09 April 2015

Sourdough English Muffins


It takes more time to make Sourdough English Muffins than regular English Muffins, but if you like the heartier texture and flavor of sourdough it is so worth it! 

To make Sourdough English Muffins, you will need a sourdough starter. If you don't already have one going, just follow my easy method at How to Make Your Own Sourdough Starter. Or if you prefer a non-sourdough muffin, try my regular English Muffin recipe instead. 

But we love sourdough everything, so naturally I would develop a Sourdough English Muffin recipe. And these are true wild yeast sourdough, no added commercial yeast. (Didn't want you to throw in an envelope of yeast, thinking I had accidentally left it out of the recipe.) 

Of course, if you bake with sourdough you know that I can't tell you how long to allow for the second rise. Unlike commercial yeast, sourdough starters are all different and never as fast as yeast. That second rise might take 3 hours or it might take 9. Mine took 6 hours. Since I've had my starter going for several months, I can expect these muffins to take about that long to rise any time I make them and plan accordingly. 

Does that mean you have to check the dough constantly during the second rise? No. Just check it after 2 or 3 hours, then again every hour. 

And what about the temperature? These are cooked on a griddle, not in the oven, so the temperature takes a bit of tinkering the first time. They need to be cooked at a temperature low enough that they can cook for 10 minutes on each side (so they'll be cooked through) without burning. I use a heavy square griddle on the "big burner" (16,200 BTU) of my gas stove and set it on "2." A little trial and error will help you sort it out for your particular pan and stove. 

I cook the 12 muffins in two batches mainly because I only have 8 crumpet/muffin rings. I think I'll just go ahead and order another box of 4 rings and do them all at once on two griddles and pop half into the freezer.



Sourdough English Muffins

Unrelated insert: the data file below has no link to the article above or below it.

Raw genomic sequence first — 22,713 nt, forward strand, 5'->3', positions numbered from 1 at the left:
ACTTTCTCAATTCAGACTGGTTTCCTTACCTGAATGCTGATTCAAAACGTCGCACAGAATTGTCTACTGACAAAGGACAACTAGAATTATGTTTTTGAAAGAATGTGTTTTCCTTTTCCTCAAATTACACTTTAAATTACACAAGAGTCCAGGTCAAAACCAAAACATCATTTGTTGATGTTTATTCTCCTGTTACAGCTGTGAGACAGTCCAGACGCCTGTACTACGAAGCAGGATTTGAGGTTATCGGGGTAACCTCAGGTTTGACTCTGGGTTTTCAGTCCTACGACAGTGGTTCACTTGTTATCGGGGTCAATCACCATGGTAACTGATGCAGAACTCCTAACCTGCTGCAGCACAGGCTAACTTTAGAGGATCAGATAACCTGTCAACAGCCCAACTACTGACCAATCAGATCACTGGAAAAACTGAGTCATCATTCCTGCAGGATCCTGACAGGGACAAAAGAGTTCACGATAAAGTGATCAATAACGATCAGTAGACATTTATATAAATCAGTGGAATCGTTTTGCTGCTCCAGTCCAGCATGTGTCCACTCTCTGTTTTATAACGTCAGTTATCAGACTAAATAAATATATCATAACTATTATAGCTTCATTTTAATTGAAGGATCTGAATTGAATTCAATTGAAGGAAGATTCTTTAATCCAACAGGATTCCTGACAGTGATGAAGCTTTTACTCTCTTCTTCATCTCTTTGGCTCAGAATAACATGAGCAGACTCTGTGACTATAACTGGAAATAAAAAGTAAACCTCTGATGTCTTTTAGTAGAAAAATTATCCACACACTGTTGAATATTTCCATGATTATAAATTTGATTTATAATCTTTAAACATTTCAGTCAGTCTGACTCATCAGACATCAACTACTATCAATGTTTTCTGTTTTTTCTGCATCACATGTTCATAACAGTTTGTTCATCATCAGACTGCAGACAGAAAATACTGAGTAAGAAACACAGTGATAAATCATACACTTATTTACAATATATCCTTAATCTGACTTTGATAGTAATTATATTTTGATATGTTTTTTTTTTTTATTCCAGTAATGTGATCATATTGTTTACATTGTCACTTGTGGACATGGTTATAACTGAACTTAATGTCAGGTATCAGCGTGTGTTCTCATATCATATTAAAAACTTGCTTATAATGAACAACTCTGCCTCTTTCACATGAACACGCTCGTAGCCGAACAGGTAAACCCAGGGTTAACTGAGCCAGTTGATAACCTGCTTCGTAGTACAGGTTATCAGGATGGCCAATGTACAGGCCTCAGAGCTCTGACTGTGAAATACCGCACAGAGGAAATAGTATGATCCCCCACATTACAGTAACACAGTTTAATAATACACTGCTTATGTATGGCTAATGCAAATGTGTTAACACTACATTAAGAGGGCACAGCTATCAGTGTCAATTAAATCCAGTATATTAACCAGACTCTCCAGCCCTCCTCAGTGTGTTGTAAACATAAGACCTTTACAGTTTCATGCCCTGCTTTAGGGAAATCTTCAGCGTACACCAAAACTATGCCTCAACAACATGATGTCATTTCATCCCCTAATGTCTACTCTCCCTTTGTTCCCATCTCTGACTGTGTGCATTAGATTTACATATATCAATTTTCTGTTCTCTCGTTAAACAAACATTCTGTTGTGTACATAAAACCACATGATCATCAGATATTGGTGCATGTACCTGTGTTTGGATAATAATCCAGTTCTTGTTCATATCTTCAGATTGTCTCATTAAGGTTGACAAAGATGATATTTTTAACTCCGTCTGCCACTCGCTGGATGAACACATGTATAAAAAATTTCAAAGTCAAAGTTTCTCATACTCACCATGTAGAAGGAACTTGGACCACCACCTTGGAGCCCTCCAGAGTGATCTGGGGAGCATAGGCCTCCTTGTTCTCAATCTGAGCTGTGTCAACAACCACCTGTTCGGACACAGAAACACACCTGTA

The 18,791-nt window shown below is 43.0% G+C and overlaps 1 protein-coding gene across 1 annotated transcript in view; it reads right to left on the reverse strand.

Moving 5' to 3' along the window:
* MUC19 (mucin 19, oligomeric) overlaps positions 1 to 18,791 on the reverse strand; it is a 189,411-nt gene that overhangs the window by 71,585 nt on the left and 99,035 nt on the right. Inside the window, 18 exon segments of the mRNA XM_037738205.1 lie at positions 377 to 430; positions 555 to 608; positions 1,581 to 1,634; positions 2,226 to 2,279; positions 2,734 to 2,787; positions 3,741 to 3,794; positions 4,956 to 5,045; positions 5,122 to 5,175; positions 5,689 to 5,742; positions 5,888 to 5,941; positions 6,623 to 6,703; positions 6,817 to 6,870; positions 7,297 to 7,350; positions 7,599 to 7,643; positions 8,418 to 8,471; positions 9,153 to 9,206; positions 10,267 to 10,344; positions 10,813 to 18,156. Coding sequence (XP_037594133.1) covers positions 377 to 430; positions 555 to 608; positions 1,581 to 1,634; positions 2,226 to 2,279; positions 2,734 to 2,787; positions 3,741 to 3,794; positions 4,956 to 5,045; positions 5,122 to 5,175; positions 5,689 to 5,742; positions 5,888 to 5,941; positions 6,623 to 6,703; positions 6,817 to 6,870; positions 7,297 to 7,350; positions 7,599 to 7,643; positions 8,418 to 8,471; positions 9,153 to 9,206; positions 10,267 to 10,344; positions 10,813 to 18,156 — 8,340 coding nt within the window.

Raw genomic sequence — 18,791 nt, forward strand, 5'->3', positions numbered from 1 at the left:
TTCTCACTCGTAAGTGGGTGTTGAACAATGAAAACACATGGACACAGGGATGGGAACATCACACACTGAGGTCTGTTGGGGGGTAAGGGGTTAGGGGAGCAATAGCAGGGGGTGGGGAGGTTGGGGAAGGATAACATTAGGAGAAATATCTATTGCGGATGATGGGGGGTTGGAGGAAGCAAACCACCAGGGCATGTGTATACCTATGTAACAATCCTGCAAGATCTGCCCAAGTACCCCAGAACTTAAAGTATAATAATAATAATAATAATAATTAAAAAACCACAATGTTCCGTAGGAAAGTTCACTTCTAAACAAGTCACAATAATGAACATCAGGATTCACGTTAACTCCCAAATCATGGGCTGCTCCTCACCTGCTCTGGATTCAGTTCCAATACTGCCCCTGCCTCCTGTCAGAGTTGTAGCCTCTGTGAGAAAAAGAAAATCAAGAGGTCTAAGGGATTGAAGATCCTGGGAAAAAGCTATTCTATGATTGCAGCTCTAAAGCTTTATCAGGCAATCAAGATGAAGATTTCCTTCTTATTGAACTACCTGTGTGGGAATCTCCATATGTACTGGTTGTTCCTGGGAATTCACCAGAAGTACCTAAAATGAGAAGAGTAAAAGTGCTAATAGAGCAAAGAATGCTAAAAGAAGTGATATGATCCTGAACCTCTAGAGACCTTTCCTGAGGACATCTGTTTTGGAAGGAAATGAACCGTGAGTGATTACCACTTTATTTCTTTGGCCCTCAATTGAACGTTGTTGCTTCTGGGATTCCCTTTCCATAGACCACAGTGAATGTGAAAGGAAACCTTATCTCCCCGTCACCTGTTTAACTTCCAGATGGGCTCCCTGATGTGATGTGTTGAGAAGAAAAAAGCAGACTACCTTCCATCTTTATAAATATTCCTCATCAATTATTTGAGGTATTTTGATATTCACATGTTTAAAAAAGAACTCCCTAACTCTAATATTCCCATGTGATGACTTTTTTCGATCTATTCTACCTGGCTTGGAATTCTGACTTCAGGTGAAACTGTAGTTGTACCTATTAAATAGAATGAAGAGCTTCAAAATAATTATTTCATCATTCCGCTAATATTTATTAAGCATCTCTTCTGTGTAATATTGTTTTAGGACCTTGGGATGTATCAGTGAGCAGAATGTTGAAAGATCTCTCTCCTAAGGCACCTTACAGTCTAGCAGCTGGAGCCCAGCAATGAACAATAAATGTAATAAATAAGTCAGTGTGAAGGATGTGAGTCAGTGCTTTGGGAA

(Makes 12, in 2 batches) 

1 cup fed 100% hydration sourdough starter (Follow Steps 1 and 2)
1 cup (8 fluid ounces/236 ml) milk 
3 tablespoons (1.5 ounces) unsalted butter, melted and slightly cooled 
1 tablespoon sugar 
1 1/2 teaspoons salt
3 dip-and-sweep cups (15 ounces/283 grams) unbleached all-purpose flour, divided
1 tablespoon (0.5 ounce/14 grams) unsalted butter, melted and slightly cooled, for greasing rings and griddle
1/4 cup cornmeal for dusting

1 Two days before cooking muffins: Feed up your starter to 1 cup: Take 2 tablespoons starter out of refrigerated storage container. Put it in a 2-cup glass measure. Stir in 1/3 cup flour and 1/4 cup water. Stir vigorously, cover loosely and let stand at room temperature for 8 or 12 hours. 

2 Stir down starter and add 1/3 cup flour and 1/4 cup water. Proceed as in previous step. 

3 Day before cooking muffins: Stir down fed starter and measure 1 cup of it into 2-quart glass measure. (Should be exactly 1 cup; if over, just add any leftover starter to your starter storage jar.) With a dough whisk or large spoon, stir in milk, melted butter, sugar, salt and 1 cup flour. When all the flour is incorporated, stir in remaining 1 1/2 cups flour 1/2 cup at a time. Stir until dough just comes together into a soft, slightly sticky dough. 

4 Using the final 1/2 cup of flour, sprinkle dough very lightly with flour and knead gently, right in the bowl, for a minute, adding only as much extra (over the 1/2 cup) flour as needed to handle the dough. Divide dough in two (I use my digital scale to be precise). Cover and let stand at room temperature for 2 hours, then refrigerate overnight. 

5 On baking day: Bring a batch of dough out of refrigerator and let stand at room temperature for 2 hours. 

6 Brush griddle very lightly with melted butter. Brush six 3.5-inch / 9-cm crumpet rings with butter and place on the griddle. 

7 With greased hands, shape dough into an even log and divide into 6 equal portions* (about 2.75 ounces or 78 grams). Shape into smooth balls and pat into 3.5-inch rounds. Dip in cornmeal to coat both sides evenly. 

* If you like to be quite precise, as I usually do, weigh the finished dough and divide by 6. 

8 Place cornmeal-coated rounds inside rings and press dough to fit rings. Spray a rimless baking sheet with cooking spray, and place over rings. Let rise until puffed and risen to top of rings, anywhere from 3 to 9 hours.

* You can make these without the rings, but the muffins will have a more irregular appearance. 

9 Uncover the muffins. Set the muffin-filled griddle over very low heat and cook the muffins slowly for about 10 minutes until browned. With tongs, remove the rings (or remove the tongs a few minutes after turning, which is what I've taken to doing lately). Turn the muffins carefully and cook slowly for about 10 minutes until second side is browned and muffins are cooked through. An instant-read thermometer inserted into the center of the muffin horizontally should register 200 degrees.